Your mother told you never to speak to strangers, but what if the stranger was a robot on wheels, who was lost and needed your help? Thirty-eight people in this very predicament chose to speak to the waylaid robot, whose task was to cross a busy city without a map or GPS. All it could do was ask directions.
Munich was the city it was crossing, and Autonomous City Explorer (ACE) was the robot, the brainchild of Martin Buss and his colleagues at the Technical University of Munich. Buss' team released the mobile robot outside the university and instructed it to find its way to the Marienplatz in the center of Munich, almost a mile away.
ACE was equipped with a camera for eyes, a touchscreen for a face, an animated touchscreen mouth with a synchronized speaker for a voice, and various sensors, which allowed it to recognize humans by their motion and upright posture, turn its crude face towards it and ask for help. If the person touched the screen indicating he or she was willing to help, ACE asked them to point in the correct direction and then used posture recognition software to analyze the response. ACE politely gave thanks and rolled in that direction.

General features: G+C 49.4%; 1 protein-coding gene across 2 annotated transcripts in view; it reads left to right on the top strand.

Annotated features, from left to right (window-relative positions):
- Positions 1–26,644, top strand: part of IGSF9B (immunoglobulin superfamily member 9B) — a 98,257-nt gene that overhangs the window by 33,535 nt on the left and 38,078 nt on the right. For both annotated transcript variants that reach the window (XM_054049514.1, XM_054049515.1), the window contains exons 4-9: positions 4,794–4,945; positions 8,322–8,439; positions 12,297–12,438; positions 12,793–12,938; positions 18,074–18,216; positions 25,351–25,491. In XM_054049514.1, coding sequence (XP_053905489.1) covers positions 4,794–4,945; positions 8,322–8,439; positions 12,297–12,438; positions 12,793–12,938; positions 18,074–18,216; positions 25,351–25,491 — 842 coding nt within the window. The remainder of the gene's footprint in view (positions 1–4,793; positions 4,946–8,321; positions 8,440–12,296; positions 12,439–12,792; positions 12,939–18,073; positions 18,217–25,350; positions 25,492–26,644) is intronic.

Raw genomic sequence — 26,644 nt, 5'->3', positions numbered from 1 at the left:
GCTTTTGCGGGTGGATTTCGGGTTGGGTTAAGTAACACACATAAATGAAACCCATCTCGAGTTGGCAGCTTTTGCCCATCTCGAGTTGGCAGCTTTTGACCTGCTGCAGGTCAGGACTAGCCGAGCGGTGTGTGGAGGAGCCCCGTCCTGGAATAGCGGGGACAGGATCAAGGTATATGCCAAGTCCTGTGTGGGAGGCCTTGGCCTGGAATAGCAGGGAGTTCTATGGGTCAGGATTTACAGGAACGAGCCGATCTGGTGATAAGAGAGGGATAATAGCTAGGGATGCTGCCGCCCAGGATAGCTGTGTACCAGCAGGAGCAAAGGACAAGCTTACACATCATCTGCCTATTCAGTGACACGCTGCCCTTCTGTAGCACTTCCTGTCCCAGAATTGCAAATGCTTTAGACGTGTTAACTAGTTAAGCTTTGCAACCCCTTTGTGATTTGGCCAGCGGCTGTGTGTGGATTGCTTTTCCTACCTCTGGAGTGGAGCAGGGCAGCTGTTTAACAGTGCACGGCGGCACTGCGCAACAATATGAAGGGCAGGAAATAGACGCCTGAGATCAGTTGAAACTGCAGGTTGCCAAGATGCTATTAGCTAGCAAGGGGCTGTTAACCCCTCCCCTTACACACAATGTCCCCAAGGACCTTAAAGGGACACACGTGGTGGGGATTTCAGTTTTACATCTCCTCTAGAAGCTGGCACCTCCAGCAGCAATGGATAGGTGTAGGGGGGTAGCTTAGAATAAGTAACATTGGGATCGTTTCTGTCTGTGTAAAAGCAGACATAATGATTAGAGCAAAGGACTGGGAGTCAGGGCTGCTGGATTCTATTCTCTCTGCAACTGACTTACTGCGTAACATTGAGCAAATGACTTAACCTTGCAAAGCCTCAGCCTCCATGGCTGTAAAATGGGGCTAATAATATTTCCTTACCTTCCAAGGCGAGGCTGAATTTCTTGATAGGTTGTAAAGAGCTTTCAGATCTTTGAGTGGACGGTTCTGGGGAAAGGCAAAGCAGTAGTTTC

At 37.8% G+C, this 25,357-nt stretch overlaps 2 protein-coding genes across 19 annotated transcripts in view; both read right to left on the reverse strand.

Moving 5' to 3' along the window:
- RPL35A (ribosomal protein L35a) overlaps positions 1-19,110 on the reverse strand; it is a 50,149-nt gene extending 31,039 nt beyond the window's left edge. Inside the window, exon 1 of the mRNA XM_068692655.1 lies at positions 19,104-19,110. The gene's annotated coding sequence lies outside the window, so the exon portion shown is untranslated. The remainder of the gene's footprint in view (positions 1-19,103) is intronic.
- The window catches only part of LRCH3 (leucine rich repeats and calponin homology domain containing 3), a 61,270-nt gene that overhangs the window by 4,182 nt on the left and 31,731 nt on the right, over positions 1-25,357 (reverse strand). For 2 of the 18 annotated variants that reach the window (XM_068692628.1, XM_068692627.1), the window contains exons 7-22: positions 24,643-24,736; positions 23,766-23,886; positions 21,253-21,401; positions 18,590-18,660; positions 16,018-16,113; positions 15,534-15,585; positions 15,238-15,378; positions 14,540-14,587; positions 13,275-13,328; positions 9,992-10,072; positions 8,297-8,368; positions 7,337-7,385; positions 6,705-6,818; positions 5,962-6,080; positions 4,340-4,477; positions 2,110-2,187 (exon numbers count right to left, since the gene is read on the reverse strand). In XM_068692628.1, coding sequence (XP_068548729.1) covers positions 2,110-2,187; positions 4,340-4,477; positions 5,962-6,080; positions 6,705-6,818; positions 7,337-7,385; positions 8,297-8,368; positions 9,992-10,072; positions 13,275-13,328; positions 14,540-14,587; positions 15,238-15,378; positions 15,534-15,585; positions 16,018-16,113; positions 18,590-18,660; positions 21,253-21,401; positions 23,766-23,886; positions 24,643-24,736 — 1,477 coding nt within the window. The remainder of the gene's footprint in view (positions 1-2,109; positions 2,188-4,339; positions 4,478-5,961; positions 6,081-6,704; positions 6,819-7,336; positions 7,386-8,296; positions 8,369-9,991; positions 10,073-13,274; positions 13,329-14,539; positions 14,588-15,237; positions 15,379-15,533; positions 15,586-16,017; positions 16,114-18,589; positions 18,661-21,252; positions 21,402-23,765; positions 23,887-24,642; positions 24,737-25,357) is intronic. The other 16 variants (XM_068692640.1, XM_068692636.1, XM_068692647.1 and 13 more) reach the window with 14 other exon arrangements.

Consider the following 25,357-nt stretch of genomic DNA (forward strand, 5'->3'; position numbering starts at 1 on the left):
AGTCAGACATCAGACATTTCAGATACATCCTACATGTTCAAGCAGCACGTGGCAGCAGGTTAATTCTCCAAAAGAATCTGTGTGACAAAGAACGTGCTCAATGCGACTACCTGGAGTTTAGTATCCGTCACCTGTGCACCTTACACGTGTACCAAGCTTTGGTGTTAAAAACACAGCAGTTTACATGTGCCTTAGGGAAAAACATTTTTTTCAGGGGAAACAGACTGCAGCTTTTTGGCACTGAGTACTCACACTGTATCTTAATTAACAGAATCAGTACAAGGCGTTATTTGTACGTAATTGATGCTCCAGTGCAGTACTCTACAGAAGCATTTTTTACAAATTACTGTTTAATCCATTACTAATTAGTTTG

While having robots traverse and map unknown terrain is not a new phenomenon, including humans in the process is -- a real bonus when the robot is navigating through environments that may be in flux. Teaching robots to communicate in human terms is essential for integrating them into the real world.
ACE took nearly five hours to traverse the mile -- this isn't the robot you want to be calling when your house is on fire. Its progress wasn't helped by curious passersby who interacted with it as it entered the denser part of the city.
And while most of the 38 strangers ACE encountered were kind, it did cross paths with someone who sent it in the wrong direction. The researchers have yet to prankster-proof their robot.